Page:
Mummies are always fascinating to me, at least in non-fiction, and this book was especially so because it covers a lot of ground, from Inca child sacrifices to Stalin to ancient bog bodies. It’s the kind of book I love, with something new (but related) in each chapter, introducing new sites and concepts I wasn’t aware of without going into any one thing exhaustively. I found myself googling for images to match the text.
The only thing I would really criticise is the hyperbolic breathlessness about how some of these mummies “look as if they were alive” or “wouldn’t look out of place on the street”. No, the preservation is amazing, but I have yet to see a mummy that is truly so immaculately preserved that it wouldn’t stick out like a sore thumb trying to walk around the streets. The faces are sunken, the jaws and teeth and cheekbones too prominent, etc, etc. They’re obviously dead. I find I have more respect for them while recognising that they’re dead than trying to pretend that they look just as they did when alive. They don’t.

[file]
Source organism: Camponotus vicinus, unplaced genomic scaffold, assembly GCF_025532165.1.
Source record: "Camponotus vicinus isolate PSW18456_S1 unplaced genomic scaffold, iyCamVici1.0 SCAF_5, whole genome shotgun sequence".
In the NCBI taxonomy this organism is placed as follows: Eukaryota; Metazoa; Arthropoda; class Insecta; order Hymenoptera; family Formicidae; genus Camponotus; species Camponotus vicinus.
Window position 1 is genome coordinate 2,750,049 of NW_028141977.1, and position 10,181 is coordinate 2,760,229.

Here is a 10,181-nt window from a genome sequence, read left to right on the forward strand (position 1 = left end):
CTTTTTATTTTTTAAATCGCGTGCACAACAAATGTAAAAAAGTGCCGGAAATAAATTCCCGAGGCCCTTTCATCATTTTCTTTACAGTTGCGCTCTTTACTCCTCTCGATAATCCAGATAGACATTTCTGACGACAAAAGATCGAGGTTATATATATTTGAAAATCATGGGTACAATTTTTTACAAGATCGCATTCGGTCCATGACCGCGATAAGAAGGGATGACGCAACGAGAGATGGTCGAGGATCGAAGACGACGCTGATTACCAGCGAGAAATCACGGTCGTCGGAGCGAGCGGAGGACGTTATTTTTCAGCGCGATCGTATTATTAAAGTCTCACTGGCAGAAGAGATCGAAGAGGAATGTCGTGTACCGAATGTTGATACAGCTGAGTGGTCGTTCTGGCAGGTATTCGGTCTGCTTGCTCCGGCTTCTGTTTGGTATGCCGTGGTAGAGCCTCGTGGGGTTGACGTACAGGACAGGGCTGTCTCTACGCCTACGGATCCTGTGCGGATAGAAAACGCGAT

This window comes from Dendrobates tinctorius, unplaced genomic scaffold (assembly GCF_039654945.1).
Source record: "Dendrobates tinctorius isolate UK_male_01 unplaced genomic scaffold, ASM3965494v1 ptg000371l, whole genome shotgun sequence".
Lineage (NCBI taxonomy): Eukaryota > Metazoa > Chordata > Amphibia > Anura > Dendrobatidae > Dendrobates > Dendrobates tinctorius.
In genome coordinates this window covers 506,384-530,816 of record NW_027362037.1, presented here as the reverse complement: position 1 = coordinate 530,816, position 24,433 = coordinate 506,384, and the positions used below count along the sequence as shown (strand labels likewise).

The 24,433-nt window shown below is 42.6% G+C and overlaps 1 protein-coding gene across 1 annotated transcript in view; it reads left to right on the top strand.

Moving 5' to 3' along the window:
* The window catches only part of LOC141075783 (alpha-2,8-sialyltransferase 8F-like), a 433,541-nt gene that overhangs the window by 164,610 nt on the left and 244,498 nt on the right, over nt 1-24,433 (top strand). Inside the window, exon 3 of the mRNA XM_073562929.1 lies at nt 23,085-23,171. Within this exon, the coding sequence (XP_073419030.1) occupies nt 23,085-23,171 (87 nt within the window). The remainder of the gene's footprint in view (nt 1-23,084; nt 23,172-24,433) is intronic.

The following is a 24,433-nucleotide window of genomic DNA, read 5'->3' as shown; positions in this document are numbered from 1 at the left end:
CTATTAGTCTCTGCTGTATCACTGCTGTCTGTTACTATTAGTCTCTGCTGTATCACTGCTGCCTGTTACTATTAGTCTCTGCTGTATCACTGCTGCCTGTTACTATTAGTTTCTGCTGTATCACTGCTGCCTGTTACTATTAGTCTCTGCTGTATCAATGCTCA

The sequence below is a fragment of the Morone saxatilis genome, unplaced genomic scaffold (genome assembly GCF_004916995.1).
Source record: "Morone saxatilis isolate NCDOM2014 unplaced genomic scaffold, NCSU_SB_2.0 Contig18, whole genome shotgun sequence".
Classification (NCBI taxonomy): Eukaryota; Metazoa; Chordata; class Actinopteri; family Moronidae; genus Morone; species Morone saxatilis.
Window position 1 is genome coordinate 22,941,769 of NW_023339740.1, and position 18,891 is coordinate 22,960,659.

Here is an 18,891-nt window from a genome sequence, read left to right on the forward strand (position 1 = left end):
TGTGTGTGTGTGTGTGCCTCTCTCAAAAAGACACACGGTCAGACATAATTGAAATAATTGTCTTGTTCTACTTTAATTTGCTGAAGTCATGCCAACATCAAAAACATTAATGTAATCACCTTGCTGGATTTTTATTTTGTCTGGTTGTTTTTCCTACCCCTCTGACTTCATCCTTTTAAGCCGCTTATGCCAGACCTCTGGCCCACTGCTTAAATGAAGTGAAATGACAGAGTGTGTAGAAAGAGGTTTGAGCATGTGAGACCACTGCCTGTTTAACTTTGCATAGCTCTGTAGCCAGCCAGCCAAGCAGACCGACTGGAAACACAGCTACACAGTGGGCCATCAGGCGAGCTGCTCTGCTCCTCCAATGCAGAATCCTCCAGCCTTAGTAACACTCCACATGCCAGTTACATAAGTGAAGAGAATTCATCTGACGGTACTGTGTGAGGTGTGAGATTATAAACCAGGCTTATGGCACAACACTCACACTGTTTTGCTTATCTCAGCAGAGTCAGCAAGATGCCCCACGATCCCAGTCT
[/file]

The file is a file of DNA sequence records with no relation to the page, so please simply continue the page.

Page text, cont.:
There’s an amazing amount to be learned from some of these bodies, and Pringle does a great job of showing some of the breadth of what’s out there and what questions we need to ask.